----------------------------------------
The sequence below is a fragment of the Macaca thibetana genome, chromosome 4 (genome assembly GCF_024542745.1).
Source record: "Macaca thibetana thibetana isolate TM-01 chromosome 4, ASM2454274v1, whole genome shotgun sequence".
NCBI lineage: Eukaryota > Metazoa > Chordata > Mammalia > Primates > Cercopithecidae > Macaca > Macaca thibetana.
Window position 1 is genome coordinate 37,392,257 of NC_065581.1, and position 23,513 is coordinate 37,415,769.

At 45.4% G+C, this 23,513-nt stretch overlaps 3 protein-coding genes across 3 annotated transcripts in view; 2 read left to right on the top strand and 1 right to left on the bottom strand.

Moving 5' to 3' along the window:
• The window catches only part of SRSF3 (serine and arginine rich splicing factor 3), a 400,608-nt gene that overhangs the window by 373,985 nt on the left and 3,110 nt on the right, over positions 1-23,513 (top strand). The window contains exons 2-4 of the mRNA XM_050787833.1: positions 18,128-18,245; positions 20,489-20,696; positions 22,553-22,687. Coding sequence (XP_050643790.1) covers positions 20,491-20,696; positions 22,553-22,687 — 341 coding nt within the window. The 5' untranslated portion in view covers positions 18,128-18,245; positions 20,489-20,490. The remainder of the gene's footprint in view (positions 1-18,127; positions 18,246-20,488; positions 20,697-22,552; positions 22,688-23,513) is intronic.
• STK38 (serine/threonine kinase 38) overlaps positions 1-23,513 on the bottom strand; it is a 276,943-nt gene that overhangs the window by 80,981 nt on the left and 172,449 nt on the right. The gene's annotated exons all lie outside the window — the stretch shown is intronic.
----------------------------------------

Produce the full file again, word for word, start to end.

The sequence below is a fragment of the Macaca thibetana genome, chromosome 4 (genome assembly GCF_024542745.1).
Source record: "Macaca thibetana thibetana isolate TM-01 chromosome 4, ASM2454274v1, whole genome shotgun sequence".
NCBI lineage: Eukaryota > Metazoa > Chordata > Mammalia > Primates > Cercopithecidae > Macaca > Macaca thibetana.
Window position 1 is genome coordinate 37,392,257 of NC_065581.1, and position 23,513 is coordinate 37,415,769.

At 45.4% G+C, this 23,513-nt stretch overlaps 3 protein-coding genes across 3 annotated transcripts in view; 2 read left to right on the top strand and 1 right to left on the bottom strand.

Moving 5' to 3' along the window:
• The window catches only part of SRSF3 (serine and arginine rich splicing factor 3), a 400,608-nt gene that overhangs the window by 373,985 nt on the left and 3,110 nt on the right, over positions 1-23,513 (top strand). The window contains exons 2-4 of the mRNA XM_050787833.1: positions 18,128-18,245; positions 20,489-20,696; positions 22,553-22,687. Coding sequence (XP_050643790.1) covers positions 20,491-20,696; positions 22,553-22,687 — 341 coding nt within the window. The 5' untranslated portion in view covers positions 18,128-18,245; positions 20,489-20,490. The remainder of the gene's footprint in view (positions 1-18,127; positions 18,246-20,488; positions 20,697-22,552; positions 22,688-23,513) is intronic.
• STK38 (serine/threonine kinase 38) overlaps positions 1-23,513 on the bottom strand; it is a 276,943-nt gene that overhangs the window by 80,981 nt on the left and 172,449 nt on the right. The gene's annotated exons all lie outside the window — the stretch shown is intronic.